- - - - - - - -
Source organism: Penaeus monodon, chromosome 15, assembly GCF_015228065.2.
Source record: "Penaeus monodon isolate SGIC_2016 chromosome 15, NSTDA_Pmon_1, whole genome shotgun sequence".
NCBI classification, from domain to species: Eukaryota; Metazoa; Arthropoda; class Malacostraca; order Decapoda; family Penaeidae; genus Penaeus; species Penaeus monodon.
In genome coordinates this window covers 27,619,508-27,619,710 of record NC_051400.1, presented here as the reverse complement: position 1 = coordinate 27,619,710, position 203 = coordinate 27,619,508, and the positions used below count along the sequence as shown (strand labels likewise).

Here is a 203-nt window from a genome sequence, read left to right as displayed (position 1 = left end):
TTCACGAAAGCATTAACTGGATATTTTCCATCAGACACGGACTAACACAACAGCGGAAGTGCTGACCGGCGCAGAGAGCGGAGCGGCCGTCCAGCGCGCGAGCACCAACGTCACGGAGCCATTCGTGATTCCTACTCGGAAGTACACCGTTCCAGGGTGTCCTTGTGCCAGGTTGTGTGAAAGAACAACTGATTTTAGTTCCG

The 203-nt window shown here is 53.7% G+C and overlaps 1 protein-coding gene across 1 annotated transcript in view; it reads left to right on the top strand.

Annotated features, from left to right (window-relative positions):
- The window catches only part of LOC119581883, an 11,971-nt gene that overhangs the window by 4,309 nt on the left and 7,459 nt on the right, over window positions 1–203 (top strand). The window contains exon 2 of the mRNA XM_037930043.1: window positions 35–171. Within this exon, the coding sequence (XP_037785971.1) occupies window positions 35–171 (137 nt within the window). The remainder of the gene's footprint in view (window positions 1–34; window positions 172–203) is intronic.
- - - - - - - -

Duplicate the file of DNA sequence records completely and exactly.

Source organism: Penaeus monodon, chromosome 15, assembly GCF_015228065.2.
Source record: "Penaeus monodon isolate SGIC_2016 chromosome 15, NSTDA_Pmon_1, whole genome shotgun sequence".
NCBI classification, from domain to species: Eukaryota; Metazoa; Arthropoda; class Malacostraca; order Decapoda; family Penaeidae; genus Penaeus; species Penaeus monodon.
In genome coordinates this window covers 27,619,508-27,619,710 of record NC_051400.1, presented here as the reverse complement: position 1 = coordinate 27,619,710, position 203 = coordinate 27,619,508, and the positions used below count along the sequence as shown (strand labels likewise).

Here is a 203-nt window from a genome sequence, read left to right as displayed (position 1 = left end):
TTCACGAAAGCATTAACTGGATATTTTCCATCAGACACGGACTAACACAACAGCGGAAGTGCTGACCGGCGCAGAGAGCGGAGCGGCCGTCCAGCGCGCGAGCACCAACGTCACGGAGCCATTCGTGATTCCTACTCGGAAGTACACCGTTCCAGGGTGTCCTTGTGCCAGGTTGTGTGAAAGAACAACTGATTTTAGTTCCG

The 203-nt window shown here is 53.7% G+C and overlaps 1 protein-coding gene across 1 annotated transcript in view; it reads left to right on the top strand.

Annotated features, from left to right (window-relative positions):
- The window catches only part of LOC119581883, an 11,971-nt gene that overhangs the window by 4,309 nt on the left and 7,459 nt on the right, over window positions 1–203 (top strand). The window contains exon 2 of the mRNA XM_037930043.1: window positions 35–171. Within this exon, the coding sequence (XP_037785971.1) occupies window positions 35–171 (137 nt within the window). The remainder of the gene's footprint in view (window positions 1–34; window positions 172–203) is intronic.